With the introduction of agriculture the population grew, and more and more land became cultivated. From 1500 to 1900[edit] The period between the 16th and the 19th centuries saw the emergence of organized Iron Age kingdoms as well as widespread immigration. Homo rhodesiensis. Homo rhodesiensis is now regarded by some scientists as another name for Homo heidelbergensis.[1][2][3] Discovery[edit] Kabwe 1, also called the Broken Hill skull, was assigned by Arthur Smith Woodward in 1921 as the type specimen for Homo rhodesiensis; today most scientists now assign it to Homo heidelbergensis.[1][4] The cranium was found in a lead and zinc mine in Broken Hill, Northern Rhodesia (now Kabwe, Zambia) in 1921 by Tom Zwiglaar, a Swiss miner.

In addition to the cranium, an upper jaw from another individual, a sacrum, a tibia, and two femur fragments were also found. The skull was dubbed "Rhodesian Man" at the time of the find, but is now commonly referred to as the Broken Hill skull or the Kabwe cranium. The association between the bones is unclear, but the tibia and femur fossils are usually associated with the skull. Rhodesian Man is dated to be between 125,000 and 300,000 years old. Classification[edit] Reconstruction of Rhodesian Men. Present location[edit] See also[edit] Steatopygia. A Khoisan woman displaying steatopygia Steatopygia (/stiːˌætɵˈpɪdʒiə/;[1] from the Greek στέαρ stéar, "tallow" and πυγή pugḗ, "rump") is the state of having substantial levels of tissue on the buttocks and thighs. This build is not confined to the gluteal regions, but extends to the outside and front of the thighs, and tapers to the knee producing a curvaceous figure.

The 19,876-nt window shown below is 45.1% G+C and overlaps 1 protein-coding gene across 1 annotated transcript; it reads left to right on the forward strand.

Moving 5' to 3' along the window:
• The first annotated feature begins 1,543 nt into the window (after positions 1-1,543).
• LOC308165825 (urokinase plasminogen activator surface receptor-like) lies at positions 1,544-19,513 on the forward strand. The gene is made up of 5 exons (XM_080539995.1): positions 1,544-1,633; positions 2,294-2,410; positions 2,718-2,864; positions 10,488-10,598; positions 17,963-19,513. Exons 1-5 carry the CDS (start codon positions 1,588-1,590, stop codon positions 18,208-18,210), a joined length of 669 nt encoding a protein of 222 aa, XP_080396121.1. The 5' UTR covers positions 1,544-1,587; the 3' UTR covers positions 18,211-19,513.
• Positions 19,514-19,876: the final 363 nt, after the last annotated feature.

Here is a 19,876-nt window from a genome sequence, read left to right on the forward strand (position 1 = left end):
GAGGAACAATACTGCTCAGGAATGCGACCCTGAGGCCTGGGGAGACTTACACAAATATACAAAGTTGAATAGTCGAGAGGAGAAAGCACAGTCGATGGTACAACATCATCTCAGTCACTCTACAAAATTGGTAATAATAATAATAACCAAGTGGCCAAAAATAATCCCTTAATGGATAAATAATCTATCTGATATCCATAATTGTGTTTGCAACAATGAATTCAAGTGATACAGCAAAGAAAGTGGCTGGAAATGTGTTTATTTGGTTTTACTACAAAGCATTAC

History[edit] Steatopygia is a genetic characteristic generally prevalent in women of African origin, most notably among though not limited to the Khoisan. In most populations of Homo sapiens, females are more likely than their male counterparts to accumulate adipose tissue in the buttock region. This genetic characteristic [Steatopygia] is prevalent among women but also occurs to a lesser degree in men. Steatopygia would seem to have been a characteristic of a population which once extended from the Gulf of Aden to the Cape of Good Hope, of which stock Khoisan and Pygmies are remnants. See also[edit] Saartjie Baartman.

Bemba people. The Bemba (or 'BaBemba' using the Ba- prefix to mean 'people of', and also called 'Awemba' or 'BaWemba' in the past) belong to a large group of Bantu peoples mainly in the Northern, Luapula and Copperbelt Provinces of Zambia who trace their origins to the Luba and Lunda states of the upper Congo basin, in what became Katanga Province in southern Congo-Kinshasa (DRC). They are the largest ethnic group in Zambia. Bemba history is a major historical phenomenon in the development of chieftainship in a large and culturally homogeneous region of central Africa. The Bemba are those who consider themselves subjects of the Chitimukulu, the Bemba's single paramount chief. They lived in villages of 100 to 200 people and numbered 250,000 strong in 1963. There are over 30 Bemba clans, named after animals or natural organisms, such as the royal clan, "the people of the crocodile" (Bena Ng'andu) or the Bena Bowa (Mushroom Clan).

In contemporary Zambia, the word "Bemba" actually has several meanings.